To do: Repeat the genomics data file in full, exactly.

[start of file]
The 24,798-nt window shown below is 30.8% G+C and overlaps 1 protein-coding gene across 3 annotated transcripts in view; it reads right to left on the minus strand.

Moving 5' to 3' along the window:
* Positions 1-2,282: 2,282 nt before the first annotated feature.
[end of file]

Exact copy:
The 24,798-nt window shown below is 30.8% G+C and overlaps 1 protein-coding gene across 3 annotated transcripts in view; it reads right to left on the minus strand.

Moving 5' to 3' along the window:
* Positions 1-2,282: 2,282 nt before the first annotated feature.